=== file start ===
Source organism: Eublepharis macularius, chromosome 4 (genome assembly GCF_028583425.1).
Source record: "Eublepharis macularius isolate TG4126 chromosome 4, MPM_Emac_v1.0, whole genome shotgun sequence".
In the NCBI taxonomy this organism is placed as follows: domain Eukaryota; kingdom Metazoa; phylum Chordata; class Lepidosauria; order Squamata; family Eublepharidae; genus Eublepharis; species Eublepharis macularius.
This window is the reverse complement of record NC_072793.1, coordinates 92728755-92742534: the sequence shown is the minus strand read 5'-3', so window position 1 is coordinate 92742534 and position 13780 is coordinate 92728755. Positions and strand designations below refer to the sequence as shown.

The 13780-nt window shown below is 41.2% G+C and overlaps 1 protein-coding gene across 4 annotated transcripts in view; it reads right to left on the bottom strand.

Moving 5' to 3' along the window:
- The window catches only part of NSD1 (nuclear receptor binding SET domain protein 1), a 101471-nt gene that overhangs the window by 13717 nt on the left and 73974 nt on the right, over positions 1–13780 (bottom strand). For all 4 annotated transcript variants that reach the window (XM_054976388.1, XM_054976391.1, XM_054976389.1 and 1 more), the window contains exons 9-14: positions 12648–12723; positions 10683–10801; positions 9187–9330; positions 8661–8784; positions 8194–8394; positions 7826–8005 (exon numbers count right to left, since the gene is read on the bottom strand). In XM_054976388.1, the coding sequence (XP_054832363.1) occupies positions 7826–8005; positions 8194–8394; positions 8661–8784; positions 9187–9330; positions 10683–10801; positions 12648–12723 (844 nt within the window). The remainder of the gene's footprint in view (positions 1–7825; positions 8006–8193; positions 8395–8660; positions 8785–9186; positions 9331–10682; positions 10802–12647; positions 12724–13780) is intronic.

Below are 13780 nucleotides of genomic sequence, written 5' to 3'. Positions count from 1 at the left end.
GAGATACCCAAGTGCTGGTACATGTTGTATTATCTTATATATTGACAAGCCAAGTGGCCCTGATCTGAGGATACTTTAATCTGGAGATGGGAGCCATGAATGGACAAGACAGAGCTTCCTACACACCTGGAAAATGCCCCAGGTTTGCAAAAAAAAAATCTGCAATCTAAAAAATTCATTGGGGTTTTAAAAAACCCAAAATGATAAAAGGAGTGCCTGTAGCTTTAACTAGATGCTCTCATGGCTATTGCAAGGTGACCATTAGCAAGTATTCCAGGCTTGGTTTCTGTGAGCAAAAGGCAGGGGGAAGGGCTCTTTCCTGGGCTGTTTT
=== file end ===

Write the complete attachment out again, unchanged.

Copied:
Source organism: Eublepharis macularius, chromosome 4 (genome assembly GCF_028583425.1).
Source record: "Eublepharis macularius isolate TG4126 chromosome 4, MPM_Emac_v1.0, whole genome shotgun sequence".
In the NCBI taxonomy this organism is placed as follows: domain Eukaryota; kingdom Metazoa; phylum Chordata; class Lepidosauria; order Squamata; family Eublepharidae; genus Eublepharis; species Eublepharis macularius.
This window is the reverse complement of record NC_072793.1, coordinates 92728755-92742534: the sequence shown is the minus strand read 5'-3', so window position 1 is coordinate 92742534 and position 13780 is coordinate 92728755. Positions and strand designations below refer to the sequence as shown.

The 13780-nt window shown below is 41.2% G+C and overlaps 1 protein-coding gene across 4 annotated transcripts in view; it reads right to left on the bottom strand.

Moving 5' to 3' along the window:
- The window catches only part of NSD1 (nuclear receptor binding SET domain protein 1), a 101471-nt gene that overhangs the window by 13717 nt on the left and 73974 nt on the right, over positions 1–13780 (bottom strand). For all 4 annotated transcript variants that reach the window (XM_054976388.1, XM_054976391.1, XM_054976389.1 and 1 more), the window contains exons 9-14: positions 12648–12723; positions 10683–10801; positions 9187–9330; positions 8661–8784; positions 8194–8394; positions 7826–8005 (exon numbers count right to left, since the gene is read on the bottom strand). In XM_054976388.1, the coding sequence (XP_054832363.1) occupies positions 7826–8005; positions 8194–8394; positions 8661–8784; positions 9187–9330; positions 10683–10801; positions 12648–12723 (844 nt within the window). The remainder of the gene's footprint in view (positions 1–7825; positions 8006–8193; positions 8395–8660; positions 8785–9186; positions 9331–10682; positions 10802–12647; positions 12724–13780) is intronic.

Below are 13780 nucleotides of genomic sequence, written 5' to 3'. Positions count from 1 at the left end.
GAGATACCCAAGTGCTGGTACATGTTGTATTATCTTATATATTGACAAGCCAAGTGGCCCTGATCTGAGGATACTTTAATCTGGAGATGGGAGCCATGAATGGACAAGACAGAGCTTCCTACACACCTGGAAAATGCCCCAGGTTTGCAAAAAAAAAATCTGCAATCTAAAAAATTCATTGGGGTTTTAAAAAACCCAAAATGATAAAAGGAGTGCCTGTAGCTTTAACTAGATGCTCTCATGGCTATTGCAAGGTGACCATTAGCAAGTATTCCAGGCTTGGTTTCTGTGAGCAAAAGGCAGGGGGAAGGGCTCTTTCCTGGGCTGTTTT